One of the few email subscriptions I participate in is The Nielsen Norman Group’s feed on interface usability, website design, and UX research. This week’s post was an interesting read, but further down the page I really like their suggestions on The Best Antidotes to the F-Shaped Pattern. Some I already knew and the article just confirmed my ideas, while others were new to me.
In many places that I have worked we use databases, sometimes we have an official database administrator, sometimes it’s been the server admin who has learned how to manage the database on the job. Either way, in very few places has anyone really understood database indexes very well and even where someone understood, they rarely talked to the people who needed the information. I found a good online presentation which made things very clear for me about what indexes should be set up and how they should be set up.
The biggest revelation for me is that the indexes are really there to support the queries. Previously I thought that indexes are important and a few should be created based on single fields, but I now know that it’s not the right way to do it.
At one of my previous jobs, one in which my IT career was just getting started, an employee was let go because of a dispute with the organization. The employee had developed some code which the organization relied on heavily (part of their trade secret) and was arguing that the code was his property vs. the organization’s. So before leaving the premises the employee decided to highlight the C: drive on his windows computer and hit the Delete Key.
For those of you who know a bit about Microsoft Windows knows that today, this probably wouldn’t do much because Microsoft has put safeguards in place, but this was the early days of windows. Basically most of the files on the computer were deleted except a few which were in use.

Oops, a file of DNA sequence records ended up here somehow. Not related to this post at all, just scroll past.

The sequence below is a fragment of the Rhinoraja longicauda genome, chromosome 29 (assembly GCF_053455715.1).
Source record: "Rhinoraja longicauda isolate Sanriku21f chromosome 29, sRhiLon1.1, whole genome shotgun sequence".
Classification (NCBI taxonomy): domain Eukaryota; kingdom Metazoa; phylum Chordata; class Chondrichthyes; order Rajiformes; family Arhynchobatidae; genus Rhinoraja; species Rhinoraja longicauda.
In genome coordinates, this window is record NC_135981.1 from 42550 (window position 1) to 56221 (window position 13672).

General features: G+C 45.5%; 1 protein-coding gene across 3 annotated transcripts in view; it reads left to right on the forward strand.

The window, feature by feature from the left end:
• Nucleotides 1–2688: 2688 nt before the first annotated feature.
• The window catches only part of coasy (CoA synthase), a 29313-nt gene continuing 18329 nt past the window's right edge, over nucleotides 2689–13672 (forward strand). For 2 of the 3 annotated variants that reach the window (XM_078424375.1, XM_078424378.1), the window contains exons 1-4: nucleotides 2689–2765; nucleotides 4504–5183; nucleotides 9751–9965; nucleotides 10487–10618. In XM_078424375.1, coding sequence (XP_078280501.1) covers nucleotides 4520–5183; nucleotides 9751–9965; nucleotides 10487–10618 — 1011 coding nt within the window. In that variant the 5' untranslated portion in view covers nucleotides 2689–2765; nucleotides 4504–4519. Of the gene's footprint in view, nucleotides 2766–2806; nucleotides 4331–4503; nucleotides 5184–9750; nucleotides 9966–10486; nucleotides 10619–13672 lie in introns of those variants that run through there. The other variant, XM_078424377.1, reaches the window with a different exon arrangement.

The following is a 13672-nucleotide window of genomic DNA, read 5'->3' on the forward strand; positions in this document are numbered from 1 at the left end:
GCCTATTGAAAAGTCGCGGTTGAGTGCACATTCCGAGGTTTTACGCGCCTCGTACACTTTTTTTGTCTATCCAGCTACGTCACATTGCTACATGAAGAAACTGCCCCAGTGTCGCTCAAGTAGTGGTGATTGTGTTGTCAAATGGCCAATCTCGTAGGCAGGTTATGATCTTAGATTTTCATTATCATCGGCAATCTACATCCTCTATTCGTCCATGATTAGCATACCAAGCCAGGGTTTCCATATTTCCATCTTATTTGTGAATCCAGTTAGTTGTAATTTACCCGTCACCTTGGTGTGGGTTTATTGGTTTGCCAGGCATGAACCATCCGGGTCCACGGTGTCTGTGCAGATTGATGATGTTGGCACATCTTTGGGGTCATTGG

So, being the newbie computer geek and excited about proving myself to myself I took on the challenge, to get back the code that the employee intended to wipe out for good.
After a bit of research I found an undelete program, booted the computer from a floppy disk with this program on it (which shows you how long ago this was) and was successful in recovering the code.
Every time I come across a new undelete or file recovery program I think about my first real business challenge in the IT field. This time I found Recuva, a free to use file recovery tool. Although there are others out there, including Linux distributions built specifically for this, finding new tools is still exciting.
My wife is very good at making conversation with people; talking about what they want to talk about, asking open ended questions to solicit information from them and just listening. I find I can do this if I’m in the right mood and am comfortable in the environment.
Finding articles like this one is a reminder of how to do it in a personal or business setting.
I have always liked lists over paragraphs of text in web design, but I have always struggled with capitalization, punctuation and detail level which should be included in the list and when to use an ordered list and an unordered list. Someone from my past recommended something like “only use a ordered list when the person should do things in a particular order” which made perfect sense and I remember it to this day, but I like this article that I noticed recently because goes into much more detail about all of the aspects of lists and gives many examples of what to do and what not to do.